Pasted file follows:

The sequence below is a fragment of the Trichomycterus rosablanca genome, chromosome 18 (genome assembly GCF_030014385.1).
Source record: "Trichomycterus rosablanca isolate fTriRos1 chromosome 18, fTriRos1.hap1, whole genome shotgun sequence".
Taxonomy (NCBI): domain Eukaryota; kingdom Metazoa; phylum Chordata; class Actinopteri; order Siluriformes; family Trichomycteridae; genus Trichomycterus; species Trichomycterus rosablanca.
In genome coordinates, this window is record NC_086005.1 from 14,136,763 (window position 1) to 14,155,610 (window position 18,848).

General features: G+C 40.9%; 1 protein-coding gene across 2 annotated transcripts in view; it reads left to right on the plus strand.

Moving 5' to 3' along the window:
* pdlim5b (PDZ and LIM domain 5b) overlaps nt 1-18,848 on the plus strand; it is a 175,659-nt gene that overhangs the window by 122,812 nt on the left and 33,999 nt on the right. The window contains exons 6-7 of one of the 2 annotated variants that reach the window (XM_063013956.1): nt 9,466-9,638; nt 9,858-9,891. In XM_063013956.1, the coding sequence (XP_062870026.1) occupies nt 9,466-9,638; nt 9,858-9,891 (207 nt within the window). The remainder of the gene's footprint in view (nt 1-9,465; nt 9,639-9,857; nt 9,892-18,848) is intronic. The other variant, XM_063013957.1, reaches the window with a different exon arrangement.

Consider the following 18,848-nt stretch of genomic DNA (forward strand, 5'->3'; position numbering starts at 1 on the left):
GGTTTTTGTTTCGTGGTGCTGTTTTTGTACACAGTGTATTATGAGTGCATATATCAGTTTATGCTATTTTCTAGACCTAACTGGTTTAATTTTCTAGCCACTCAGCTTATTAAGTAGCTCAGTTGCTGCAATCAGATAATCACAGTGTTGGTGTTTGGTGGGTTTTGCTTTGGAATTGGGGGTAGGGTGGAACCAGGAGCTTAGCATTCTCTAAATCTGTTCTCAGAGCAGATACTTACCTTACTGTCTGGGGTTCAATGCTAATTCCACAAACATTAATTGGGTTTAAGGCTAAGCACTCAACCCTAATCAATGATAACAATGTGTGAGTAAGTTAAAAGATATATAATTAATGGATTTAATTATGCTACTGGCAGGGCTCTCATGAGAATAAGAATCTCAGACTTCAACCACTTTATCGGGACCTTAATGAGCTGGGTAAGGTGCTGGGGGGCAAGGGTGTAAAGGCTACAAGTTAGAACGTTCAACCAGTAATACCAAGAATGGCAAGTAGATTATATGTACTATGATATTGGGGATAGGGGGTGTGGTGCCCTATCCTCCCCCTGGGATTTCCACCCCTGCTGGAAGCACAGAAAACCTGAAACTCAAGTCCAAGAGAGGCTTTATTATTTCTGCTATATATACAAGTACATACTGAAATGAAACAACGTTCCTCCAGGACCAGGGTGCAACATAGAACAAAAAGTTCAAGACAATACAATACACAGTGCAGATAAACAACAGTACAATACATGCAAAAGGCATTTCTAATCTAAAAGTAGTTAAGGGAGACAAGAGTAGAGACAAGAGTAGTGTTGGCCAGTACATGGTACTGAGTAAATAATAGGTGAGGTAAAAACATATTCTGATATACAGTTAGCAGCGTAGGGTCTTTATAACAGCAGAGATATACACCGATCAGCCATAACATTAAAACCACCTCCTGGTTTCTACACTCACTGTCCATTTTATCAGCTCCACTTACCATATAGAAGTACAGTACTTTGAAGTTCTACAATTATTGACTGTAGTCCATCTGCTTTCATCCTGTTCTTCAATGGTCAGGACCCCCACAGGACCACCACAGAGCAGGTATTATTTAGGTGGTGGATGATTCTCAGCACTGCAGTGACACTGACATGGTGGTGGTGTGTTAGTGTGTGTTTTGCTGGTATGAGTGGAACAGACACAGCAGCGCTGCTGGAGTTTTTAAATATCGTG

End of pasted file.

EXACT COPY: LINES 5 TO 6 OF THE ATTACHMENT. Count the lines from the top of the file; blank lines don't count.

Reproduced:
General features: G+C 40.9%; 1 protein-coding gene across 2 annotated transcripts in view; it reads left to right on the plus strand.

Moving 5' to 3' along the window: